Essay on Diwali in English for Student of Class 5 to 10, History, Importance and Conlusion
By Garima Trivedi
Introduction – Diwali festival
Essay on Diwali – What is the first thing that comes into your mind when you think about Diwali?
Lights, fireworks, colorful paintings, sweets, and walnut. It is an occasion when all the members of our family come together to celebrate the Diwali night.
Diwali can rightly be called one of the biggest festivals of Hindus which is celebrated with joy and harmony not only in India but across the globe. Especially the kids look forward to this festival since they get to burst their favorite crackers and eat whatever they wish.
The festival of Diwali takes place during the month of October or November every year. It is celebrated exactly 20 days after the festival of Vijayadashami. Spiritually, it is significant for us because it represents the victory of good over evil.
While celebrating the festival, people try to follow all the rituals. Few of these are decorating the houses with candles and diyas and worshiping Lord Ganesha and Goddess Lakshmi.
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Historical Significance of Diwali
The festival of Diwali is associated with many historical as well as mythological tales. We will discuss a few of them here.
Goddess Lakshmi’s Birth
According to the Puranas, Goddess Lakshmi took birth on the day of the new moon during Kartik month. In several Hindu-dominated areas, this day is celebrated in the form of Goddess Lakshmi’s birthday by performing different rituals.
People worship her during the evening time. Since she is regarded as the ‘Goddess of Wealth’ as well, therefore, the Hindus hold high regard for her.
Lord Rama’s Return to Ayodhya
It is the most widely accepted mythological tale regarding the celebration of Diwali. According to the Ramayana, Lord Rama returned to his kingdom of Ayodhya along with Mata Sita and brother Lakshman after spending 14 years in exile.
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To celebrate this occasion, the whole Ayodhya city was decorated with beautiful lights and colorful rangolis. People distributed sweets among themselves as well.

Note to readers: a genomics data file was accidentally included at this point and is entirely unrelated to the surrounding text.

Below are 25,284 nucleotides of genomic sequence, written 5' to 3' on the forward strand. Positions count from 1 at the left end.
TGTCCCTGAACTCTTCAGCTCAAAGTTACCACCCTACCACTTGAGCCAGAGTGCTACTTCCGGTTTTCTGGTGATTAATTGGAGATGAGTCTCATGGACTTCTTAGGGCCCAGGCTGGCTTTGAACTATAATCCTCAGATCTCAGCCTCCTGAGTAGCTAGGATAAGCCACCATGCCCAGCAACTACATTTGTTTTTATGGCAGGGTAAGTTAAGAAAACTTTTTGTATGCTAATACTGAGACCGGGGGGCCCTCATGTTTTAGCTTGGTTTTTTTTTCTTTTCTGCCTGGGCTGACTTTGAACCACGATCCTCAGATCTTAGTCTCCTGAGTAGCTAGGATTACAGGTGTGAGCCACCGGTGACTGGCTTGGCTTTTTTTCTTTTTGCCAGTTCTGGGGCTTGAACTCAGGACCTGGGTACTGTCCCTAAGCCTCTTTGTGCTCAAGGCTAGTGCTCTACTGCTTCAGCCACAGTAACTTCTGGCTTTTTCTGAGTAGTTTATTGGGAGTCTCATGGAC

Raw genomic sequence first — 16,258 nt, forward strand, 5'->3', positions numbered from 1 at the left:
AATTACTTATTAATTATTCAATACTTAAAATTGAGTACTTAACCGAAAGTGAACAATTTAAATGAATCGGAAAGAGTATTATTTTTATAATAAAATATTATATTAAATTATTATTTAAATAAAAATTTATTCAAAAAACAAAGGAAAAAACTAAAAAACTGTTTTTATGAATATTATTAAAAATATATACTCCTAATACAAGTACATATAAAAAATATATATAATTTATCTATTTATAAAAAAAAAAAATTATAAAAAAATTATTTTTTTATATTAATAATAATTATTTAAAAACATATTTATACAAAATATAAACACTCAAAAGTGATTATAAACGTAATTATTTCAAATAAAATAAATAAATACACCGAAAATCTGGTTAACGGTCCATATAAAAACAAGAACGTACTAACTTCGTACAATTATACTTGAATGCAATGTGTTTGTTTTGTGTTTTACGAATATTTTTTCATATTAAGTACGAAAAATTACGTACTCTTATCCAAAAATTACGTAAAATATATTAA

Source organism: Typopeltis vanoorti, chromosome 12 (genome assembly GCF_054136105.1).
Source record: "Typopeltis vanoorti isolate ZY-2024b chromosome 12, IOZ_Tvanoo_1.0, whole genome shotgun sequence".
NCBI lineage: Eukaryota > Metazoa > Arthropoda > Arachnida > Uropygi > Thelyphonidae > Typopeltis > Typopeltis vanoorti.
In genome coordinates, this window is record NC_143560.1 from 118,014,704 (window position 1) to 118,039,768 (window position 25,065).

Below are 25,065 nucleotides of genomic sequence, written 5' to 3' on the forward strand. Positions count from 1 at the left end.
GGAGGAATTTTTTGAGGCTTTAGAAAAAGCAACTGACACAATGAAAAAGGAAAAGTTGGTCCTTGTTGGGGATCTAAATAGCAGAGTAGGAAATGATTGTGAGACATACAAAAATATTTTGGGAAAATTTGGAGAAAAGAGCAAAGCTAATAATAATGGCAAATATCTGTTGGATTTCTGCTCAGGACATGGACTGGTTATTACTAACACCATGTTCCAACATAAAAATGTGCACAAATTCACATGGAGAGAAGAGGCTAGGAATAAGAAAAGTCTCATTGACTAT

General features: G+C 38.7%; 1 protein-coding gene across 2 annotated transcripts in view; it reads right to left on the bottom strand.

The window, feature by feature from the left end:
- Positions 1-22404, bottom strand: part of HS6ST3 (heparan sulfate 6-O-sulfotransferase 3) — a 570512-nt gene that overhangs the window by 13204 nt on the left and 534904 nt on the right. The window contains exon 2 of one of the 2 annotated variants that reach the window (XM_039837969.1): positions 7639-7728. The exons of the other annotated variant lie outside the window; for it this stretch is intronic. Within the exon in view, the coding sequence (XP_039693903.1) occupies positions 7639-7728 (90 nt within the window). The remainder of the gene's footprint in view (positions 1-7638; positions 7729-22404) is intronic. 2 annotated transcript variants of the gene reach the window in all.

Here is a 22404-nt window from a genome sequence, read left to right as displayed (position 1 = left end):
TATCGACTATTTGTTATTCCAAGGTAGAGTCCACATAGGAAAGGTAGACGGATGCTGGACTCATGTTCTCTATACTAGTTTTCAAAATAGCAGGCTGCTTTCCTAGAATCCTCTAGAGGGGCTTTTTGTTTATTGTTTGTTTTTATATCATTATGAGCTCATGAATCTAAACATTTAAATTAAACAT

This ritual is strictly followed even today.
The Harvest Festival
It is during the Diwali time when farmers start cultivating rice, especially in the South. Therefore, it is also regarded as the festival of harvest. Since India’s economy is mainly based on agriculture, therefore the day is a celebration time for the farmers and their families.
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How is Diwali celebrated?
Diwali is a five-day-long festival. It starts with the cleaning of houses and shops. Then people start decorating them.
Whether it’s about washing the window curtains or cleaning the fans or painting the houses to discard those items which are old and unused – everything takes place during this time.
On the final day of Diwali, during the evening time, people start decorating their houses with colorful lanterns, diyas, candles, flowers, and rangolis. They wear new dresses and worship Lord Ganesha and Goddess Lakshmi and distribute sweets and other eateries among friends and relatives.
It is also an occasion for visiting friends and relatives & exchanging gifts with them.
Nowadays, several residential societies organize Diwali parties where they invite every family irrespective of their religion, to celebrate.
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Pollution as a Result of Diwali
Although Diwali is a festival each one of us enjoys irrespective of religion, but while bursting crackers in huge numbers, we tend to forget this fact that it harms our environment on a large scale.
This process results in air, noise, and land pollution. In many Indian cities especially in Delhi, it has been observed that after Diwali celebrations the air quality degrades to a great extent. This is responsible for causing many harmful diseases such as breathing issues.
Every year, the Government, health experts, and environment experts issue an advisory stating that one should not burst crackers.
Diwali minus crackers is a more beautiful festival where everyone can be seen enjoying it without any harm to the environment.
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Celebrate Diwali in an Eco-Friendly Manner
Now that you know how hazardous it can be if you burst crackers during the celebration of Diwali, we all should stop doing the same next time onwards and find an alternate solution. What about switching to eco-friendly Diwali? Wouldn’t it contribute to the environment as well?
As an adult, it is a responsibility that we ask the young generation to stop using crackers. The government should also ban the same and check their sale.
Those crackers which radiate hazardous gases should be immediately removed from the market.
We should celebrate Diwali with our near and dear ones in an eco-friendly manner. Crackers should be avoided at any cost. We should leave a healthy Earth for our future generations while maintaining the spirit of the festival.
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